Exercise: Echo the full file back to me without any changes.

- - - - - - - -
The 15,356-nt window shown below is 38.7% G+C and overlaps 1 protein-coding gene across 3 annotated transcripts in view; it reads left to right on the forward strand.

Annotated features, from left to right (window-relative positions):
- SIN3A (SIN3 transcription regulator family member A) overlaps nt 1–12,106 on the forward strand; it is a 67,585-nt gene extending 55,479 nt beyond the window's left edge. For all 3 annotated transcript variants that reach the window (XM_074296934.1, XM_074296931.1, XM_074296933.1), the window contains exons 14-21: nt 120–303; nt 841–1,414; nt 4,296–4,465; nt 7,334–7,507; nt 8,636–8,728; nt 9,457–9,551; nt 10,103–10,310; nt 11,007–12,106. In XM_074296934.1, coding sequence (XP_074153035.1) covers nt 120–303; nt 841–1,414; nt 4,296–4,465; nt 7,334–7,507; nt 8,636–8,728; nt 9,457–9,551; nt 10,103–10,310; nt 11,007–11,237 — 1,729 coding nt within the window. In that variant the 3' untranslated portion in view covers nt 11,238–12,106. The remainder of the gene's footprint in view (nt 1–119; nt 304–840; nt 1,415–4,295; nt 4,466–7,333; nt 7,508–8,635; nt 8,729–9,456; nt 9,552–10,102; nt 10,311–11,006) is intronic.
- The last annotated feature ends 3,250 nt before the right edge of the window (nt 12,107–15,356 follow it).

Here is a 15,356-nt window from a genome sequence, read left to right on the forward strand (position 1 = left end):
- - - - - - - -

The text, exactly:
The 15,356-nt window shown below is 38.7% G+C and overlaps 1 protein-coding gene across 3 annotated transcripts in view; it reads left to right on the forward strand.

Annotated features, from left to right (window-relative positions):
- SIN3A (SIN3 transcription regulator family member A) overlaps nt 1–12,106 on the forward strand; it is a 67,585-nt gene extending 55,479 nt beyond the window's left edge. For all 3 annotated transcript variants that reach the window (XM_074296934.1, XM_074296931.1, XM_074296933.1), the window contains exons 14-21: nt 120–303; nt 841–1,414; nt 4,296–4,465; nt 7,334–7,507; nt 8,636–8,728; nt 9,457–9,551; nt 10,103–10,310; nt 11,007–12,106. In XM_074296934.1, coding sequence (XP_074153035.1) covers nt 120–303; nt 841–1,414; nt 4,296–4,465; nt 7,334–7,507; nt 8,636–8,728; nt 9,457–9,551; nt 10,103–10,310; nt 11,007–11,237 — 1,729 coding nt within the window. In that variant the 3' untranslated portion in view covers nt 11,238–12,106. The remainder of the gene's footprint in view (nt 1–119; nt 304–840; nt 1,415–4,295; nt 4,466–7,333; nt 7,508–8,635; nt 8,729–9,456; nt 9,552–10,102; nt 10,311–11,006) is intronic.
- The last annotated feature ends 3,250 nt before the right edge of the window (nt 12,107–15,356 follow it).

Here is a 15,356-nt window from a genome sequence, read left to right on the forward strand (position 1 = left end):